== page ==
Common Threads helping the common man

My experience volunteering at LCISD Common Threads


By Reid Pitts, George Ranch High School

Common Threads LCISD is a donation center that provide supplies for families that live within the LCISD school district. Families in need of anything, from cleaning supplies to backpacks, come to Common Threads and are given what they need.

A huge supplier of much-needed supplies following Hurricane Harvey, Common Threads helped families whose houses flooded or lacked power to cook food and were now able to come and pick up essentials. From Sept. 3 to Sept. 9, I volunteered at Common Threads, where I saw many families in need come and go.

My job at common threads was a “runner.” I would carry the supplies these people requested to their cars and make sure they had everything they needed. A large majority of the families I assisted spoke only Spanish, so I was finally able to put my three years in school to use.

Several George Ranch High School faculty members and many student clubs volunteered at various points over the week I was there. Mr. L Jay Edenmeyer took on a head role, often making announcements over the megaphone.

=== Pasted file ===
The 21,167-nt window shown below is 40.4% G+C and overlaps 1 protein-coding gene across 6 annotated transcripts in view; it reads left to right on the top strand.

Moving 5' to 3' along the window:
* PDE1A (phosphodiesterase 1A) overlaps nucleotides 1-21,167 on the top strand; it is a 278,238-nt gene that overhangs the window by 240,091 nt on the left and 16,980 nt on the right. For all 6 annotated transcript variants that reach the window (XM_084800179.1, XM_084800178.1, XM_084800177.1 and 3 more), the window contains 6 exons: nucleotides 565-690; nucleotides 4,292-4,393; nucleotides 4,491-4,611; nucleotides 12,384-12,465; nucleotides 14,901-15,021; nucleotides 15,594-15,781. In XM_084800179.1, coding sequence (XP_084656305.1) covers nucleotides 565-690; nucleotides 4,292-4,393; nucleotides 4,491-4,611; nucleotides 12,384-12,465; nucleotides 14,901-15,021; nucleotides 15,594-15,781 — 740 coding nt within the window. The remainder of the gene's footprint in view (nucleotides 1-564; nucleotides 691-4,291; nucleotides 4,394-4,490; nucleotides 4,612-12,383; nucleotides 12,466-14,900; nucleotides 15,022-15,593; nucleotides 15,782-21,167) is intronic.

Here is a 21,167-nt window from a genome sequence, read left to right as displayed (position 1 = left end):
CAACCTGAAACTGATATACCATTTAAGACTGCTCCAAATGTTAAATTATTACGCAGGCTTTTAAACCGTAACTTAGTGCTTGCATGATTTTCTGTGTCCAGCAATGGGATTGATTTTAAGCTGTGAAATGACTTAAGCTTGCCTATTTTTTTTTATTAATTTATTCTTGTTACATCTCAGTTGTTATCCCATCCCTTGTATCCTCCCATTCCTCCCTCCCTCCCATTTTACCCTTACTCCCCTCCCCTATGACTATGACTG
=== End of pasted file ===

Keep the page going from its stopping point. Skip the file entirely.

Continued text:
“When I came to the George Ranch shelter, I came from Terry, and it was very disorganized. It was very hard to be there [Terry] and to witness people who were having a hard time anyway coming into an environment that was already chaotic. I couldn’t let this [George Ranch] become Terry again.”

After the closure of the George Ranch shelter, Mr. Edenmeyer moved onto Common Threads.

“…We took a lot of stuff to Common Threads … and so it was just one of those things like ‘ I was there,’ and I just couldn’t stop going back … everyday you went you just saw the need and you were like ‘I gotta be here, somebody’s gotta help.’ ”

Mr. Edenmeyer volunteered at Common Threads for over a week and was a major benefactor to their relief effort.

“I didn’t want people to feel like they’re leaving chaos and going into chaos”

“I would say that I was surprised the most by the generosity of people. You kept seeing people showing up that you had seen before and they kept getting more supplies and kept bringing them.”

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